Three more atoms, whose outer shells have collateral nodes, are 40Zr, 72Hf , and 84Po.
We note here only a few features, which we immediately noticed, starting to analyze the obtained solutions, which we would like to draw the attention of readers.
Sequence numbers 1, 2, 3,. .., 110, which we assigned to the principal potential polar-azimuthal nodes, correspond to the atomic numbers Z of the elements of the Periodic Table.
Nucleon molecules (“atoms”), symbols of which are indicated in Fig. 2 at the corresponding fully completed and half-completed shells and subshells (with the even number of nodes in them), differ from others (not indicated here) for the above reason by the more equilibrium structure of their external wave shells.
Nucleon molecules (“atoms”) having fully completed l-shells (from l=1 to l=5) are, respectively:
2He, 10Ne, 28Ni, 60Nd, 110Ds (l=1, 2, 3, 4, 5)
Nucleon molecules (“atoms”), the outer shells of which are quasi-similar fully completed m-shells (subshells of the l-shells), are:
6C, 14Si, 32Ge, 64Gd (m=±1) (see Fig. 3)
22Ti, 40Zr, 72Hf (m=±2)
52Te, 84Po (m=±3)
Nucleon molecules (“atoms”), the outer shells of which are similar completed and half-completed (indicated in Fig. 2 in dotted circles) m-shells, are as follows:
10Ne, 18Ar, 36Kr, 68Er (m=±2)
28Ni, 46Pd, 78Pt (m=±3)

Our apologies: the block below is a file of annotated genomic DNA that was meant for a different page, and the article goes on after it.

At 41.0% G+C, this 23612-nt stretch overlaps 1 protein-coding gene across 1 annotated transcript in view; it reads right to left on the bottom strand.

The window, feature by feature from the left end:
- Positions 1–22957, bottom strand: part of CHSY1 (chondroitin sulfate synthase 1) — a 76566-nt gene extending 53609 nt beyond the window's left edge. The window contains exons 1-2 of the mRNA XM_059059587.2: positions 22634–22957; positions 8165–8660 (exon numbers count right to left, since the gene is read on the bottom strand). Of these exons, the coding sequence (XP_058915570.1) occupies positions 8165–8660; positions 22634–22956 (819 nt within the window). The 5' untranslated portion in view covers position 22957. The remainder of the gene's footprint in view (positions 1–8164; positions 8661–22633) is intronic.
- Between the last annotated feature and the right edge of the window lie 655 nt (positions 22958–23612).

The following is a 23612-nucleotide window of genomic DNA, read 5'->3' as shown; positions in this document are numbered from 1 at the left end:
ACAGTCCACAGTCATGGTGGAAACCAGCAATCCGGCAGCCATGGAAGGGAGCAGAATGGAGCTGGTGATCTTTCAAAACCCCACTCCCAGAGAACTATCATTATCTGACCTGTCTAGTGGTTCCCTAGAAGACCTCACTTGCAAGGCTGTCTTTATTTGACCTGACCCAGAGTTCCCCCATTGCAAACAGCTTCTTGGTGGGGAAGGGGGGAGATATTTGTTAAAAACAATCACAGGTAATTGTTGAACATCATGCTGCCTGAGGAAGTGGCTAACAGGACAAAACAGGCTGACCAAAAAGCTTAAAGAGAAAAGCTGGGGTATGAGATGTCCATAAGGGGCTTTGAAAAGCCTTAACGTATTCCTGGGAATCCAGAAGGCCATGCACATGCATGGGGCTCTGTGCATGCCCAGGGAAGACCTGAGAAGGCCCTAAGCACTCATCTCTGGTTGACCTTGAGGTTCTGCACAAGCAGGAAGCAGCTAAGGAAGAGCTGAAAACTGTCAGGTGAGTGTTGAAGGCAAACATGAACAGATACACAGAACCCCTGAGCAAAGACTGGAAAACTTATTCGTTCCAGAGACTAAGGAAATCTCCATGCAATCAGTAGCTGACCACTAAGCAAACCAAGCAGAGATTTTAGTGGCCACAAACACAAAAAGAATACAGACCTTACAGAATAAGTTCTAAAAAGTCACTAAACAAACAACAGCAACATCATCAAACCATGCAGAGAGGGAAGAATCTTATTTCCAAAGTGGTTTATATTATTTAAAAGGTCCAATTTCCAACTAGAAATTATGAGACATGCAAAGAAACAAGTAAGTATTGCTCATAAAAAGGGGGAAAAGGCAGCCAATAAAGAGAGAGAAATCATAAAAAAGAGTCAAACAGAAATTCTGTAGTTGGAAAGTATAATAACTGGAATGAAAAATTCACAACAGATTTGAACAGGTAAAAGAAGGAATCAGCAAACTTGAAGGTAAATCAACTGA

60Nd, 92U (m=±4)
External nodes of uncompleted external shells and subshells: half-completed (shown above) and partially filled, such as the shells of 3Li, 4Be, 5B or 7N, 8O, 9F, etc. are in equatorial plane (z=0), like the shells of 10Ne, 28Ni … Such shells have any-fold symmetry, including forbidden by mathematical laws of crystallography. This follows from corresponding noninteger solutions, which describe intermediate states [4, 5].
So, analyzing solutions (1), we came to the discovery of the molecule-like structure of atoms. Atoms are elementary molecules of nucleons whose structure is identical to the nodal structure of standing waves in a spherical wave field-space.
All details about the solutions of the wave equation, including presented in the form shown above and in other forms, are considered in [3, 4]; some details can also be found, for example, in .
In our further consideration, we will refer to Fig. 2.